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Business Culture Change Challenges: The Flat Earth Theory

The concept of a flat Earth dates back to the Bronze Age.  Early Greek philosophers including Pythagoras and later Aristotle were able to empirically develop the concept of a spherical Earth.  Ptolemy, hundreds of years later also used a spherical Earth model in the development of maps and the constructs of latitude and longitude.  How was it that such a developed science could be so easily dismissed in the dark ages?  For hundreds of years, the knowledge and understanding of a spherical earth was documented, yet for over 500 years you were labeled a heretic for even suggesting it.  The crews of Columbus’s initial New World Journey were terrified of the evils of over-speculated sea monsters and the inevitable fall off the edge of the world.  If you are encountering a culture shift in your workplace, then you have nothing to worry about compared what good ole’ Chris endured.

Not only did Columbus need to get funding, he needed to recruit a crew of men to man the ships necessary to sail to the New World.  It is unfortunate the Leif Erickson wasn’t one of his Facebook friends to give him any helpful advice.  He petitioned the cruel and shrewd crown of Spain, dealed himself the future Viceroy of the yet non-existent New World, and convinced a rabble of uneducated sailors and ex-convicts to see his vision through.  As I have quoted a friend of mine before, “All change comes through people.”  Well, if Columbus was a consultant for hire in culture change situations, he probably wouldn’t feel too sorry for anyone contemplating the enormous change necessary to keep business culture developing.  I could imagine that in his classic Italian, he would say “If you are looking for sympathy, try looking in the Dictionary between Sh*t and Syphilis.”   Or, maybe not, maybe that is what I say in my endearing Tin Man way.  Either way, none of our challenges even compare to the daunting pursuit of alternate route to India.

In many business culture shifts, the wheel is truly being reinvented.  In fact, with every new initiative, there can be gleaned artifacts from better times known from years before.   In the blogosphere hotspot of Maintenance and Reliability (har har) you can find experts, self-proclaimed prophets, and even the village idiot going on and on about the importance of good record keeping, planning, mean-time-to-failure, and  (yawn) everything else under the sun as if it was just thunk up.  Of course this pertains to any business culture change, but since this is my dime, I bring up my own brand of Monkey Business.  Either way, different organizations go through cycles of “improvement” where the problems at hand are analyzed in order to develop systems of attack to correct them.  When an organization is in crisis, or late on the draw anticipating change, these new systems are overwhelming for many staffers, even the principals and executives.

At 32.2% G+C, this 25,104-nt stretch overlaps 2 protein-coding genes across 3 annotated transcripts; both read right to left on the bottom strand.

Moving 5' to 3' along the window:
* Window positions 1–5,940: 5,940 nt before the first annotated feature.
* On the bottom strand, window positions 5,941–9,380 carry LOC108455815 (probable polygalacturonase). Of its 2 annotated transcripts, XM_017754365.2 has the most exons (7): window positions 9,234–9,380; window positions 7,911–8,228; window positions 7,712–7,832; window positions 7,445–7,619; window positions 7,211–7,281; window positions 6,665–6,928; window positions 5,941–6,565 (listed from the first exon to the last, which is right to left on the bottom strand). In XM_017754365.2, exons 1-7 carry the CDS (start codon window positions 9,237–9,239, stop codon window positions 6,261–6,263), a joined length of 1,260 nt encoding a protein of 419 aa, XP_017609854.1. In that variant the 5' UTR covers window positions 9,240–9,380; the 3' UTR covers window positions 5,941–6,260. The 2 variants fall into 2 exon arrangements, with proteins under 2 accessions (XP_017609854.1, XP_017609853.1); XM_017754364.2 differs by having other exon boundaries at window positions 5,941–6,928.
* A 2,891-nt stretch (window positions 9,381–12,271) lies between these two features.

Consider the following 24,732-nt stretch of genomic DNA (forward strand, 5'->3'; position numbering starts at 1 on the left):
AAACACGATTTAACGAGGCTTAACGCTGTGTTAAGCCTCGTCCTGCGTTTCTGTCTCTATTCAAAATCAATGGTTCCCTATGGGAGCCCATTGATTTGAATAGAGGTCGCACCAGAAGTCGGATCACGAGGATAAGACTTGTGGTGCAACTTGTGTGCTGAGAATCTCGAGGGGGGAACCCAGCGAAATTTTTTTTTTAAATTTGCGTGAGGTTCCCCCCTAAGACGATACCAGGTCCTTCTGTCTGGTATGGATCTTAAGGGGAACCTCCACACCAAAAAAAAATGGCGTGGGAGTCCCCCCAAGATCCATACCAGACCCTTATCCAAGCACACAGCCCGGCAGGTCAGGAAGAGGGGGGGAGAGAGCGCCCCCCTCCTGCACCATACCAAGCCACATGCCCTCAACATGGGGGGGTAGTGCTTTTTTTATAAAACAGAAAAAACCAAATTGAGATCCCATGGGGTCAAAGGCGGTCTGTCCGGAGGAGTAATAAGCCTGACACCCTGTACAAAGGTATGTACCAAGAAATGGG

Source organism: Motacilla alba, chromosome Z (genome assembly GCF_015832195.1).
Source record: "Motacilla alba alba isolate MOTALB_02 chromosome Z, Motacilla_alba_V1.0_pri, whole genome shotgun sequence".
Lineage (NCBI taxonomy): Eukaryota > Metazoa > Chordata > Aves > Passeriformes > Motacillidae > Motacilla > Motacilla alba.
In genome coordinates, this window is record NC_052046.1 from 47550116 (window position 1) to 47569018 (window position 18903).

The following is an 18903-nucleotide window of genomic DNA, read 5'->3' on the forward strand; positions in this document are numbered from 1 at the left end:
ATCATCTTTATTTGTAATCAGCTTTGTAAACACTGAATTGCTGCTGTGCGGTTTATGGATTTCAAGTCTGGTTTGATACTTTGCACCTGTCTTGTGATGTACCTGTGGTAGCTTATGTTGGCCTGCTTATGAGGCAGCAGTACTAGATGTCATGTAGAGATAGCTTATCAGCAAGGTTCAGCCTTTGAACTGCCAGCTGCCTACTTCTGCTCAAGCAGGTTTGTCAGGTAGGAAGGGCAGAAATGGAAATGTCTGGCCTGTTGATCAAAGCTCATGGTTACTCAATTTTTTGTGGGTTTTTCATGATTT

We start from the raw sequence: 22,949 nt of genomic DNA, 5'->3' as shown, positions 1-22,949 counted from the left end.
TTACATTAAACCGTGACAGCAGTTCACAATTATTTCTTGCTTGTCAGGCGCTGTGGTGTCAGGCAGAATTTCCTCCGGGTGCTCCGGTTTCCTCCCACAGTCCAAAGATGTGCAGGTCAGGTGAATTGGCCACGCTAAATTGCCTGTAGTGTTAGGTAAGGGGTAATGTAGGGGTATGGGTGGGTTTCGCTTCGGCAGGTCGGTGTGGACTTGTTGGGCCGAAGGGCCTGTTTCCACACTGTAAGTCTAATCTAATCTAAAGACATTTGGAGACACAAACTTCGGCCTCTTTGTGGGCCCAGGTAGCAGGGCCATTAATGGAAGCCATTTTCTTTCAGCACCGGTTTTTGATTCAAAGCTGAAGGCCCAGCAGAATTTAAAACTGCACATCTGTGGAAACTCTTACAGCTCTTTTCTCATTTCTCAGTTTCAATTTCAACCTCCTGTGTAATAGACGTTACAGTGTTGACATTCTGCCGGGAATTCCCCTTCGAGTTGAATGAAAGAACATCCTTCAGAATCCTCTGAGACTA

It is trite and boring to go into the discussion about why people are afraid of change, most are, so let’s leave it at that.  On the other hand, what isn’t so obvious is why some are vehemently against the upcoming changes and are the biggest road block in front of implementation.  There is a real fear that goes through people when presented with changes in the workplace that will inevitably redefine their work-lives.  To say that people fear change is not enough, it goes so much deeper, in so many ways.  I just want to talk about the Flat Earth mentality that creeps into this situation. 

If you have employees that have been around for a while, they have experienced many different phases of change in the workplace.  Some bad, some good, but invariably part of the new experience reminds them of at least part of these programs in the past.  These programs either withered and blew away or left some aspect of permanent change that remains.  In some cases, the new program may be similar to something very beneficial that was used before but foolishly dismissed during a later arriving management change or change of ownership (both figuratively and literally).  I have experienced co-workers that lament the unfortunate death of a program that they felt was a personal loss.  What is worse, is that they don’t know how to reconstruct the concepts they miss, so they go on and on about the good ole days.  In order to console their broken souls, they have convinced themselves that it is impossible to work or rebuild these schemes and programs from the long cherished past.  Call it cognitive dissonance, call it rationalization, but in all practicality, these people have convinced themselves that the Earth is flat, and that is that.  Even though they lived through the possibilities and realities, they have somehow  convinced themselves that something cannot be done, even though it was a proven fact just years before.  Now bad ideas are bad ideas, so if you are trying to roll-out something now that failed miserably before, better think it through again to make sure you have accounted for the previous failure.